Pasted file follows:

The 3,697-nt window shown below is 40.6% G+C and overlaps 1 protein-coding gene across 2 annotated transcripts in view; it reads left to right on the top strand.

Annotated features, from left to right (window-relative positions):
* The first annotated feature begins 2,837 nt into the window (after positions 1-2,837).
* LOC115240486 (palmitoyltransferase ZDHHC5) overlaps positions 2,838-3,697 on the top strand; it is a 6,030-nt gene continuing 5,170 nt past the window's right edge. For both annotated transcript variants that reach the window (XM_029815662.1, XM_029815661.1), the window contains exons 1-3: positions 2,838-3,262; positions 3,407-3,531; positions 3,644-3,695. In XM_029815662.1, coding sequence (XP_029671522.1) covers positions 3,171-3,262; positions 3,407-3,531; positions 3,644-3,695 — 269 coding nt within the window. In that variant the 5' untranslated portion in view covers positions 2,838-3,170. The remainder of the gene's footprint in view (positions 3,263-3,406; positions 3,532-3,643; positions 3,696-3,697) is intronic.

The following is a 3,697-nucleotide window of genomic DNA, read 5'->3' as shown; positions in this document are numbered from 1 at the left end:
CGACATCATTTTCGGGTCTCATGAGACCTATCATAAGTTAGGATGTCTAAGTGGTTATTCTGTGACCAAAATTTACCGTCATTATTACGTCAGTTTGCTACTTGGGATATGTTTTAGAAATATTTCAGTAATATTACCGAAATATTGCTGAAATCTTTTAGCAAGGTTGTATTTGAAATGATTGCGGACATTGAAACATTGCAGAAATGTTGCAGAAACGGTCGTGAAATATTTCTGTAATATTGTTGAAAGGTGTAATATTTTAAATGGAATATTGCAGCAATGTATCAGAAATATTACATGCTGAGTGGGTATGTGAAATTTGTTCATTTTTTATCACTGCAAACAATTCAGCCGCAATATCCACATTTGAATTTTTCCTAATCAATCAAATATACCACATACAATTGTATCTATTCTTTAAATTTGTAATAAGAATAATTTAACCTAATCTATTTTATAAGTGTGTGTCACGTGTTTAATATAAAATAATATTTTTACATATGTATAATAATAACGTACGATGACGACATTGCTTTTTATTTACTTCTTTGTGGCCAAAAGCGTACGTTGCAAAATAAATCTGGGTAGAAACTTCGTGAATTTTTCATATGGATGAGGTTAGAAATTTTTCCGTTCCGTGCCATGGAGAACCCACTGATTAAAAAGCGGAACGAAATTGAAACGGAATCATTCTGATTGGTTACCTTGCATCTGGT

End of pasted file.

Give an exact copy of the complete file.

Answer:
The 3,697-nt window shown below is 40.6% G+C and overlaps 1 protein-coding gene across 2 annotated transcripts in view; it reads left to right on the top strand.

Annotated features, from left to right (window-relative positions):
* The first annotated feature begins 2,837 nt into the window (after positions 1-2,837).
* LOC115240486 (palmitoyltransferase ZDHHC5) overlaps positions 2,838-3,697 on the top strand; it is a 6,030-nt gene continuing 5,170 nt past the window's right edge. For both annotated transcript variants that reach the window (XM_029815662.1, XM_029815661.1), the window contains exons 1-3: positions 2,838-3,262; positions 3,407-3,531; positions 3,644-3,695. In XM_029815662.1, coding sequence (XP_029671522.1) covers positions 3,171-3,262; positions 3,407-3,531; positions 3,644-3,695 — 269 coding nt within the window. In that variant the 5' untranslated portion in view covers positions 2,838-3,170. The remainder of the gene's footprint in view (positions 3,263-3,406; positions 3,532-3,643; positions 3,696-3,697) is intronic.

The following is a 3,697-nucleotide window of genomic DNA, read 5'->3' as shown; positions in this document are numbered from 1 at the left end:
CGACATCATTTTCGGGTCTCATGAGACCTATCATAAGTTAGGATGTCTAAGTGGTTATTCTGTGACCAAAATTTACCGTCATTATTACGTCAGTTTGCTACTTGGGATATGTTTTAGAAATATTTCAGTAATATTACCGAAATATTGCTGAAATCTTTTAGCAAGGTTGTATTTGAAATGATTGCGGACATTGAAACATTGCAGAAATGTTGCAGAAACGGTCGTGAAATATTTCTGTAATATTGTTGAAAGGTGTAATATTTTAAATGGAATATTGCAGCAATGTATCAGAAATATTACATGCTGAGTGGGTATGTGAAATTTGTTCATTTTTTATCACTGCAAACAATTCAGCCGCAATATCCACATTTGAATTTTTCCTAATCAATCAAATATACCACATACAATTGTATCTATTCTTTAAATTTGTAATAAGAATAATTTAACCTAATCTATTTTATAAGTGTGTGTCACGTGTTTAATATAAAATAATATTTTTACATATGTATAATAATAACGTACGATGACGACATTGCTTTTTATTTACTTCTTTGTGGCCAAAAGCGTACGTTGCAAAATAAATCTGGGTAGAAACTTCGTGAATTTTTCATATGGATGAGGTTAGAAATTTTTCCGTTCCGTGCCATGGAGAACCCACTGATTAAAAAGCGGAACGAAATTGAAACGGAATCATTCTGATTGGTTACCTTGCATCTGGT